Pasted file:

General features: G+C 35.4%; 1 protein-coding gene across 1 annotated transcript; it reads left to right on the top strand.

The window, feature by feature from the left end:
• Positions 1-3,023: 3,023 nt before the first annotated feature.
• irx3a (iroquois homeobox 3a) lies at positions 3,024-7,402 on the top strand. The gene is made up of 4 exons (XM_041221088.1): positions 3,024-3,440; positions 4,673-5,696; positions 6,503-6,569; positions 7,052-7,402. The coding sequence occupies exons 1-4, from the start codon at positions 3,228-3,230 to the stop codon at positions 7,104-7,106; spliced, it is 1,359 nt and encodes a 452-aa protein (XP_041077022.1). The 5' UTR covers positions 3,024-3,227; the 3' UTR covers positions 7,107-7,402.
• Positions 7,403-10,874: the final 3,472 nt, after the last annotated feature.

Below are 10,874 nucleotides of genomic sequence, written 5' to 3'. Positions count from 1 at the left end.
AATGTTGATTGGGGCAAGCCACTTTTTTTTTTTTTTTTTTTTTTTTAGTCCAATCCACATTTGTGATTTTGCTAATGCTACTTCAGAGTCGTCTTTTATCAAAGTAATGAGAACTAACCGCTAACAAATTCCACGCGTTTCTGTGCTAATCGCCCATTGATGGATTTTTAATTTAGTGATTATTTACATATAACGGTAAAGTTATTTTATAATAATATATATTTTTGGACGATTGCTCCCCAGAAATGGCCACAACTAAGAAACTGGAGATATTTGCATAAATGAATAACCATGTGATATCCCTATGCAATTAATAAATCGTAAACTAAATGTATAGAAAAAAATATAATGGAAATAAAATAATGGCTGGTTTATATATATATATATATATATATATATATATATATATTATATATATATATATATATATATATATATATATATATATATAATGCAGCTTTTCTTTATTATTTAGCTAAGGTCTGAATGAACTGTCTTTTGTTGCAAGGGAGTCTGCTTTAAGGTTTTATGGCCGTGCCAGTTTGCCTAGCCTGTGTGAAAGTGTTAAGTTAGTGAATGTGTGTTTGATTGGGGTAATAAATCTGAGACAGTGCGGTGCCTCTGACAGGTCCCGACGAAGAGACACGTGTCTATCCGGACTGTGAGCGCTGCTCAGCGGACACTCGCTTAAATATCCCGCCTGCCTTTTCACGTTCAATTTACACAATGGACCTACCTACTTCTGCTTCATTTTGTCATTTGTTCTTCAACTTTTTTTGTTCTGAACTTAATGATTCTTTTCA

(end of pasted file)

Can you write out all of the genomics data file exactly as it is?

General features: G+C 35.4%; 1 protein-coding gene across 1 annotated transcript; it reads left to right on the top strand.

The window, feature by feature from the left end:
• Positions 1-3,023: 3,023 nt before the first annotated feature.
• irx3a (iroquois homeobox 3a) lies at positions 3,024-7,402 on the top strand. The gene is made up of 4 exons (XM_041221088.1): positions 3,024-3,440; positions 4,673-5,696; positions 6,503-6,569; positions 7,052-7,402. The coding sequence occupies exons 1-4, from the start codon at positions 3,228-3,230 to the stop codon at positions 7,104-7,106; spliced, it is 1,359 nt and encodes a 452-aa protein (XP_041077022.1). The 5' UTR covers positions 3,024-3,227; the 3' UTR covers positions 7,107-7,402.
• Positions 7,403-10,874: the final 3,472 nt, after the last annotated feature.

Below are 10,874 nucleotides of genomic sequence, written 5' to 3'. Positions count from 1 at the left end.
AATGTTGATTGGGGCAAGCCACTTTTTTTTTTTTTTTTTTTTTTTTAGTCCAATCCACATTTGTGATTTTGCTAATGCTACTTCAGAGTCGTCTTTTATCAAAGTAATGAGAACTAACCGCTAACAAATTCCACGCGTTTCTGTGCTAATCGCCCATTGATGGATTTTTAATTTAGTGATTATTTACATATAACGGTAAAGTTATTTTATAATAATATATATTTTTGGACGATTGCTCCCCAGAAATGGCCACAACTAAGAAACTGGAGATATTTGCATAAATGAATAACCATGTGATATCCCTATGCAATTAATAAATCGTAAACTAAATGTATAGAAAAAAATATAATGGAAATAAAATAATGGCTGGTTTATATATATATATATATATATATATATATATATATATTATATATATATATATATATATATATATATATATATATATATAATGCAGCTTTTCTTTATTATTTAGCTAAGGTCTGAATGAACTGTCTTTTGTTGCAAGGGAGTCTGCTTTAAGGTTTTATGGCCGTGCCAGTTTGCCTAGCCTGTGTGAAAGTGTTAAGTTAGTGAATGTGTGTTTGATTGGGGTAATAAATCTGAGACAGTGCGGTGCCTCTGACAGGTCCCGACGAAGAGACACGTGTCTATCCGGACTGTGAGCGCTGCTCAGCGGACACTCGCTTAAATATCCCGCCTGCCTTTTCACGTTCAATTTACACAATGGACCTACCTACTTCTGCTTCATTTTGTCATTTGTTCTTCAACTTTTTTTGTTCTGAACTTAATGATTCTTTTCA